According to a report by Sky News Arabia, a study shows that privacy measures that hide the identities of smartphone users are no longer relevant to the digital age.
According to a study published in the journal Nature Communications, some identities can be determined from how people communicate with a processor such as WhatsApp.
In a statement to AFP, Yves-Alexandre de Mongui, a researcher at Imperial College London, said: “It’s time to refresh the concept of anonymity. The research team obtained anonymous data from more than 40,000 cell phone users, most of which were collected from messaging applications and other “contact” data.
The team then launched an “attack” on the data, searching for patterns of those interactions and a technique that could be used by malicious actors, and ended up with the team, with limited data only for those who were in direct contact with the target person. To determine the identity of the latter in 15% of cases.
By adding additional contacts with people in direct contact, the group was able to identify 52% of the population.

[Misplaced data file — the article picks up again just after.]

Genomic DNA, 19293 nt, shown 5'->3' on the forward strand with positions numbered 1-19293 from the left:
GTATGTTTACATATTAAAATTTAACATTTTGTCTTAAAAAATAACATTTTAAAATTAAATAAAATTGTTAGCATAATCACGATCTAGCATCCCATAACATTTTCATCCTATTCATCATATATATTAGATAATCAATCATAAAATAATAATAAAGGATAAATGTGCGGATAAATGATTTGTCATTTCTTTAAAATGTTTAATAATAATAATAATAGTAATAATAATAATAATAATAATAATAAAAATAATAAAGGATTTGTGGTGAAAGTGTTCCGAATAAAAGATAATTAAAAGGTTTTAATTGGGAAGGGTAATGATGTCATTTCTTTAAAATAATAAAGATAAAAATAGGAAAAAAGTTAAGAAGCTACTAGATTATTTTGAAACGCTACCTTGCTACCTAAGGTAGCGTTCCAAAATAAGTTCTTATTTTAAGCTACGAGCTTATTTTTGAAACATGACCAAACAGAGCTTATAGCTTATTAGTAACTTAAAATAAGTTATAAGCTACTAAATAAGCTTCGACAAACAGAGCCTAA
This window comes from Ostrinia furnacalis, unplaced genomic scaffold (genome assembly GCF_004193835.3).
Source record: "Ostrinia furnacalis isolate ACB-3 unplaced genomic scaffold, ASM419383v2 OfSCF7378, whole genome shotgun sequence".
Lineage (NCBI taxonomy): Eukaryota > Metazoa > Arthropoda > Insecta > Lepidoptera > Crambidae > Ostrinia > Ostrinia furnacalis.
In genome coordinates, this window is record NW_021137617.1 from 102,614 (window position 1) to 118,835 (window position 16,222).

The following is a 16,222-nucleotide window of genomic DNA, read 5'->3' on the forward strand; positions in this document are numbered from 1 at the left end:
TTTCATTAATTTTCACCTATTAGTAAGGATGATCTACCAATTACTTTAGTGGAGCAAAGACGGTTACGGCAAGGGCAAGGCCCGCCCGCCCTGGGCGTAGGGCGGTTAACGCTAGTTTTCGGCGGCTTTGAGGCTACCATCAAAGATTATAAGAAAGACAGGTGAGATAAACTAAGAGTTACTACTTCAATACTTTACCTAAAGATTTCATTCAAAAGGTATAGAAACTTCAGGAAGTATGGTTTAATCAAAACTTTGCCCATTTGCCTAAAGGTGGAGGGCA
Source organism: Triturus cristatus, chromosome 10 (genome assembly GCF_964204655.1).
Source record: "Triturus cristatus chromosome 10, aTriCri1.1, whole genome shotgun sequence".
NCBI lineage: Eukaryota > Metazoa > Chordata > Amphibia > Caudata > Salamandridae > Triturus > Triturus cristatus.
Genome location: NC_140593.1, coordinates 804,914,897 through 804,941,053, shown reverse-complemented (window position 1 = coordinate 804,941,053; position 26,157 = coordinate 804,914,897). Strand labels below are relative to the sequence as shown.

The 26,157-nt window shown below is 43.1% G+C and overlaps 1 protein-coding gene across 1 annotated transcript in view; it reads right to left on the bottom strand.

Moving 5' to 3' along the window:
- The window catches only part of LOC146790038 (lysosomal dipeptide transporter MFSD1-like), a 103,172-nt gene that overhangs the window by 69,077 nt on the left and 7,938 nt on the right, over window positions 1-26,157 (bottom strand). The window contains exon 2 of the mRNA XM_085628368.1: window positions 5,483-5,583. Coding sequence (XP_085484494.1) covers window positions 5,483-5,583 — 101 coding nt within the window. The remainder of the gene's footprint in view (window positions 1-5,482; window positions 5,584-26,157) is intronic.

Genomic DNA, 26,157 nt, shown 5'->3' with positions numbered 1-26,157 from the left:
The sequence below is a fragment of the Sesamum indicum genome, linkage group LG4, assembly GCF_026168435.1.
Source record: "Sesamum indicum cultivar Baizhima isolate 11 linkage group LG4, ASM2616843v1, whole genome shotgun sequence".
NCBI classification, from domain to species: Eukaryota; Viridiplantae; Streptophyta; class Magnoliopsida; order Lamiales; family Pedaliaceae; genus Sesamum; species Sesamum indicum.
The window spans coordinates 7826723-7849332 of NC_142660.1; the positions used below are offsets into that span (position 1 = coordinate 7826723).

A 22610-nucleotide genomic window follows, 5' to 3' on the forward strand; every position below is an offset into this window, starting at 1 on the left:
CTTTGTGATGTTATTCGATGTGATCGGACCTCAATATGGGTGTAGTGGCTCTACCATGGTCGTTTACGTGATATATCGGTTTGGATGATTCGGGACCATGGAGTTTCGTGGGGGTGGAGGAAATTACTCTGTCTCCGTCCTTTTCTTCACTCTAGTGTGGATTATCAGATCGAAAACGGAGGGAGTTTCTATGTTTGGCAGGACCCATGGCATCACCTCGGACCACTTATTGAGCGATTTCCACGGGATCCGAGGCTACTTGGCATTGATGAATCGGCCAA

The study, conducted by researchers from the United Kingdom, Switzerland and Italy, said it provides evidence that many data are “long-term identifiable”.
“These results strongly suggest that current practices (European regulators) may not meet the required anonymous standards,” the authors added, especially with regard to the ability to link data with a user’s identity. De Monkey stressed that the purpose of the study was not to criticize a particular company or legal entity.
He pointed out that the traditional concept of anonymity was “no longer useful”, which does not mean abandoning the nameless. He thought the solution might be to not allow applications to access large amounts of data
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